Many outsiders see the county of Norfolk, and indeed many that live within it, as an agricultural land, void of vistas and scenic beauty. This is due to the relative flatness of the terrain and profundity of arable farmland, lacking the rolling, verdant hillsides of the western counties of Britain or the ruggedness of the northern Shires. However, those people that know Norfolk well or are able to look at this spacious landscape with an open mind will recognise that it is a diverse place, full of hidden wonders and unique habitats. Indeed, it is one of the most important counties within the British Isles for wildlife, containing no fewer than 20 of England's 224 National Nature Reserves.
Change is ahead of us all; this is something we cannot avoid. How we adapt to this change is crucial to our future and the environment in which we live but it will also affect the lives and very existence of the wildlife living with us. The habitats that they need are under great pressure from a swelling human population that demands more energy, more water, more food and more recreational areas for their families and friends, often with little thought to where and how these resources are gathered.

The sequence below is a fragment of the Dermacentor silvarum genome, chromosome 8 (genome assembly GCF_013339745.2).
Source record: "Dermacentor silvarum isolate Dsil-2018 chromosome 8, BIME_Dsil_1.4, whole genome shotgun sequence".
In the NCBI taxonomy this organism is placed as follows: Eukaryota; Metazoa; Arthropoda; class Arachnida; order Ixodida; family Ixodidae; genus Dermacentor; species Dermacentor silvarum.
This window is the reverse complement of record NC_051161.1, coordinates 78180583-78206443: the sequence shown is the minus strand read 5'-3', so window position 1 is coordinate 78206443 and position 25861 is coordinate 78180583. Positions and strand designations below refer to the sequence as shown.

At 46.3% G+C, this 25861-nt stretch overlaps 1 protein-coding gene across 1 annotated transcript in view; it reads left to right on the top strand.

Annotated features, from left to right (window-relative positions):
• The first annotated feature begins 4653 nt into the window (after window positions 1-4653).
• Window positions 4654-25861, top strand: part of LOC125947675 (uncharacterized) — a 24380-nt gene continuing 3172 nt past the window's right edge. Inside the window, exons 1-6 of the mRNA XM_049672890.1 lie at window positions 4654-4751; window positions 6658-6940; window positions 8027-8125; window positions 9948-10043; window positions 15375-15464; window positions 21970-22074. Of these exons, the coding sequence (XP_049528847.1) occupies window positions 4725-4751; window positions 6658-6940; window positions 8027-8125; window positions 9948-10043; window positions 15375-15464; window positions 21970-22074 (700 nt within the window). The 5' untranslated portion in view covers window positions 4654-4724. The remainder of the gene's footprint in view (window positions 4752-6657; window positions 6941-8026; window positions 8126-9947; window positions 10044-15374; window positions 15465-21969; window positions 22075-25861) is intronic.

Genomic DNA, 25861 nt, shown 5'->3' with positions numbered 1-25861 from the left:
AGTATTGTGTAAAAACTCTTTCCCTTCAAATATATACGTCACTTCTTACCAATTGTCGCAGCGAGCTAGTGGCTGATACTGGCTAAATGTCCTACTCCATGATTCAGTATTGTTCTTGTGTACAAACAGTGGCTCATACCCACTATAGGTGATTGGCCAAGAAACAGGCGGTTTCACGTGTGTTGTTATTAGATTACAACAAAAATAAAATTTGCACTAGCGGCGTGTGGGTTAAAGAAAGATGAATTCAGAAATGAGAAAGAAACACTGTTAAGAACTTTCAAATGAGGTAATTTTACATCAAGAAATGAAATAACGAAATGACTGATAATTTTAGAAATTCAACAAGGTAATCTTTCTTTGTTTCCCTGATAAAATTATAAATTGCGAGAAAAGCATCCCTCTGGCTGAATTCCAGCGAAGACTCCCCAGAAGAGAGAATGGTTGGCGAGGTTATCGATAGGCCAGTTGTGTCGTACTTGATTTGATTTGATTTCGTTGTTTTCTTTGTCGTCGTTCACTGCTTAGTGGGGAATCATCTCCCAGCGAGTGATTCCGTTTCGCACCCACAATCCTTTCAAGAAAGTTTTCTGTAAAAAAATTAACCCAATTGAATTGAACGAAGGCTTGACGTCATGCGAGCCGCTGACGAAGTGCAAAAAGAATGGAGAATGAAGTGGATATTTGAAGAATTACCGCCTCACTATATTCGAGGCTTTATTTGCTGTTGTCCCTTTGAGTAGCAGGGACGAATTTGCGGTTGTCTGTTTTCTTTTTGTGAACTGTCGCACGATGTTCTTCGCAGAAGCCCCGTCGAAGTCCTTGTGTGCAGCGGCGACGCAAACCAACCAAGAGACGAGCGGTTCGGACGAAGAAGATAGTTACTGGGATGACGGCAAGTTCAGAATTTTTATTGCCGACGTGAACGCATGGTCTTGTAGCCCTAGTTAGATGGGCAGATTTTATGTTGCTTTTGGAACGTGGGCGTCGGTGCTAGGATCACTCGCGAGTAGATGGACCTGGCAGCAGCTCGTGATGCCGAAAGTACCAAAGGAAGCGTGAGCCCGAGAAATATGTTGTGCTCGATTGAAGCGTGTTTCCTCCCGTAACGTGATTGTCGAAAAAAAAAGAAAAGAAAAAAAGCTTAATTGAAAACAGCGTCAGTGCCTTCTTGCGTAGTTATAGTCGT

It is imperative that we learn to understand the needs of the wild animals that we share Norfolk with and refrain from encroaching into their living spaces more than we need to. However, Norfolk Nature Safari is not an attempt to preach the values of habitat conservation with a draconian mindset but a reason to get enthused about our surroundings and marvel at what a special place this county is. Why not begin an exploration of Norfolk's special wildlife and unique habitats on these pages before heading outdoors to discover them in a wild place, close to where you live.
Such a variety of unique habitats creates niche areas for wildlife specialists to take hold, the swallowtail butterfly of the Norfolk Broads for example, or the extremely rare natterjack toad finding refuge in the precious slack pools of heathland and dune; extraordinary animals with diverse requirements for survival. The multifariousness of the county makes it a very special place that needs to be understood, explored and protected, not only by landowners and officials but also by the people living within it.
The reason behind this unusually high number of National Nature Reserves in one county is due mainly to the extraordinary number of different natural habitats apparent in such a small space; from the comparatively arid Breckland with its heaths and ice-aged pingos to the unique wetlands of the Norfolk Broads; the many miles of coastline which holds two estuaries and precious hectares of unspoilt salt marsh; or the intensively farmed East Anglian Plain, hiding rare ancient woodland and wild flower meadows.